I expect AstraZeneca, with its experience developing NSCLC drugs, will be able to meet both the safety and efficacy endpoints of Selumetinib in the trial study. It is currently marketing "Iressa," its previous NSCLC drug that is used to treat advanced or metastatic NSCLC with activating mutations of epidermal growth factor receptor, or EGFR, a protein. It has contributed revenue of $611 million in 2012 and $489 million year-to-date with the growth of 13% over same period last year. Iressa is giving strong competition to Roche's (OTCQX:RHHBY) NSCLC drugs "Tarceva" and "Avastin," and with both Iressa and Selumetinib, AstraZeneca is expecting to enhance its market share.
I think, if Selumetinib reports higher efficacy in treating other indications, then it will generate additional opportunities for the company to enhance its presence in the oncology drugs market. Looking at its superior efficacy in the trial phases, AstraZeneca is anticipating Selumetinib may generate sales of more than $1 billion at its peak sales period. I also expect that Selumetinib, with its superior treatment abilities in treating NSCLC and additional indications, may achieve the revenue targets set by the company comfortably.
On competition side
GlaxoSmithKline's Trametinib is the first approved targeted MEK inhibitor. In clinical trials, Trametinib was able to improve the PFS of 4.8 months compared to 1.5 months with standard chemotherapy treatment. The company has also initiated the combination therapy of Trametinib and "Tafinlar", another cancer drug. Both the FDA approved these drugs earlier this year, and GlaxoSmithKline received priority review status by the FDA for this combinational medication. It is expected that the FDA will review this combinational therapy in early January 2014. This will enable the company to treat metastatic melanoma patients more efficiently and expects both these drugs will have the combined peak sales of $2.5 billion by 2020.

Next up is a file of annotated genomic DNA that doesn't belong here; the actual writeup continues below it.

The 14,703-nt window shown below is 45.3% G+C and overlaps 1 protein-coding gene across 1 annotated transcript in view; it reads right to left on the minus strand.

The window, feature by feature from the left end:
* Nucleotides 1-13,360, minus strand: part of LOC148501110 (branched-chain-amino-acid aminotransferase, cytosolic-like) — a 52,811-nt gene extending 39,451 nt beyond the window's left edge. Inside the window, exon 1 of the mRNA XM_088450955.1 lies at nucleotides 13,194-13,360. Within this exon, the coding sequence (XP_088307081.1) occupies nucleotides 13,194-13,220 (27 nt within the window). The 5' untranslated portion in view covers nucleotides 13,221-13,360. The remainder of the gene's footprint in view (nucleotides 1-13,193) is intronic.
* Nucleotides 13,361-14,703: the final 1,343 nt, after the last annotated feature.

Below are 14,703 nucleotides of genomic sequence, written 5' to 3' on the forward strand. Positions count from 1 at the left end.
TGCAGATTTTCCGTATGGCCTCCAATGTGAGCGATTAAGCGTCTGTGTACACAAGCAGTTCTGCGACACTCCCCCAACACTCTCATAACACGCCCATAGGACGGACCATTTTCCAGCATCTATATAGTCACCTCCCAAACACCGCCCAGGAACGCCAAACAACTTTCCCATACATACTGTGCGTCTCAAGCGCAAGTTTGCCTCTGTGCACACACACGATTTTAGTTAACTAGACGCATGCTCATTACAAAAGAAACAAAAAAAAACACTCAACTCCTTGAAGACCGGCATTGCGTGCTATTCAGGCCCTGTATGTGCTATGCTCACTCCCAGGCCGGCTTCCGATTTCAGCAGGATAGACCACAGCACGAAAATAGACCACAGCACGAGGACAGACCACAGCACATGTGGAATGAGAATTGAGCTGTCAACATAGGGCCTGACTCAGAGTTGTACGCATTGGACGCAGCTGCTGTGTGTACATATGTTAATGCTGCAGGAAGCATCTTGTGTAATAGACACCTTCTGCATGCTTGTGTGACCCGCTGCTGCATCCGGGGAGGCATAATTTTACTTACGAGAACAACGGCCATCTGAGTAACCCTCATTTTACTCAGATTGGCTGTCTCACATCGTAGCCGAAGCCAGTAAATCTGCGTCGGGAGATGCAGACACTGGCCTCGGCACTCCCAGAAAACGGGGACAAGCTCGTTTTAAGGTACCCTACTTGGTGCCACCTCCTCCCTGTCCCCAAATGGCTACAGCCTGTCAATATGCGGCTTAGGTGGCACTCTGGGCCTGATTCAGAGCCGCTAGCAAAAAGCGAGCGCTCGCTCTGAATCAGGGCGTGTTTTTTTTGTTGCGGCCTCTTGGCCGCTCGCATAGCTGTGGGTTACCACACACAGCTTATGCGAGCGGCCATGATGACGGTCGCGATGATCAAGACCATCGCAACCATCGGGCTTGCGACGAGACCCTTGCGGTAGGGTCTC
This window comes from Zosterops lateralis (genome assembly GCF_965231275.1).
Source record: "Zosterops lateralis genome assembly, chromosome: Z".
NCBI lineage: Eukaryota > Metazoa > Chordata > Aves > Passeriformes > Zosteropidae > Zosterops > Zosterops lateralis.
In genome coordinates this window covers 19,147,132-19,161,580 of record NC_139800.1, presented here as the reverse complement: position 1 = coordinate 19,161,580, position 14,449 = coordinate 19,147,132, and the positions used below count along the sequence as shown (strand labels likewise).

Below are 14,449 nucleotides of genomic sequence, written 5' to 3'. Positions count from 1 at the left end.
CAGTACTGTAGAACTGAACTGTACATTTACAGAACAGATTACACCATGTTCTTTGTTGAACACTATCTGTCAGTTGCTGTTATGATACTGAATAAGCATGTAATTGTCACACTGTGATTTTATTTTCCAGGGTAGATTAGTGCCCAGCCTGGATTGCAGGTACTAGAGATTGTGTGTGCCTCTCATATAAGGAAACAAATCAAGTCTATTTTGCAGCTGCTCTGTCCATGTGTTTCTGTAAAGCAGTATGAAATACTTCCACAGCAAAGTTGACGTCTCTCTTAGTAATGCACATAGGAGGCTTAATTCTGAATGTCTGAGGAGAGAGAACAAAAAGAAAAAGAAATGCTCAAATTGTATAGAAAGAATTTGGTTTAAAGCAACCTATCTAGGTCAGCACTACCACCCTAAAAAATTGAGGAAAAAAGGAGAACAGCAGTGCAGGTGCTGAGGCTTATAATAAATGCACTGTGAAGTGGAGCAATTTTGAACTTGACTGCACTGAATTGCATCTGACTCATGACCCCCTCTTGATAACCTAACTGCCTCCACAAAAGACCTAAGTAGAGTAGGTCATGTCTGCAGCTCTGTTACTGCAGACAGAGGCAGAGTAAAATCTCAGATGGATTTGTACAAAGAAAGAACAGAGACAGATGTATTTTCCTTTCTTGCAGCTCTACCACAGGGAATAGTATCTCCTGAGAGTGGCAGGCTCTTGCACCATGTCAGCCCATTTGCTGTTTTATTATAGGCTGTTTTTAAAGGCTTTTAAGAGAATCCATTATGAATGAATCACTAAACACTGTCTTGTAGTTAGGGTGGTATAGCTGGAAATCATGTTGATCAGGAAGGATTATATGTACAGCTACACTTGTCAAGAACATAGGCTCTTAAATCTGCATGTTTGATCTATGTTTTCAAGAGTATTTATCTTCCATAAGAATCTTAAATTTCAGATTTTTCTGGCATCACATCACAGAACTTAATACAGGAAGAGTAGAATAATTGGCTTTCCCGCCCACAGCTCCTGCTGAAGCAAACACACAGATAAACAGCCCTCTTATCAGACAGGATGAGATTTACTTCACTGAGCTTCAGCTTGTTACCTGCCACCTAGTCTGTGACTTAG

On the other hand, on November 4, 2013, both Roche's Tarceva and AstraZeneca's Iressa were prescribed as the first-line treatment to 70% of top five European countries' NSCLC patients. Roche is the developer of the world's top three selling oncology drugs, which include Avastin for lungs and colon cancer, Herceptin for treating breast and stomach cancer and Rituxan for blood cancer. Together these drugs contribute 40% of Roche's revenue. I expect this will continue to increase its topline and revenue until the patent expiration. Further, it has also initiated the late-stage clinical trial for MPDL3280A, a cancer drug, and I expect Roche, as the world's largest cancer drug manufacturer, will be able to post positive trial phase results. This will help it receive faster regulatory approval for the commercialization of its drug, and it is expected to generate peak sales of $3.5 billion over its life.
I expect AstraZeneca, by reporting the superior safety and efficacy profile of Selumetinib in the trial phase, will enable it to receive the regulatory approval comfortably. This will generate opportunities for the company to deepen its footprint in the oncology drugs segment, and by successfully treating other indications, will help boost its earnings.
With strong dividend payout of 76%, the company is offering an opportunity to income investors. It is currently generating the dividend yield of 5.3%. I expect the company's effort in developing new drugs will help it build a stronger drug portfolio.
Disclosure: I have no positions in any stocks mentioned, and no plans to initiate any positions within the next 72 hours. I wrote this article myself, and it expresses my own opinions. I am not receiving compensation for it (other than from Seeking Alpha). I have no business relationship with any company whose stock is mentioned in this article.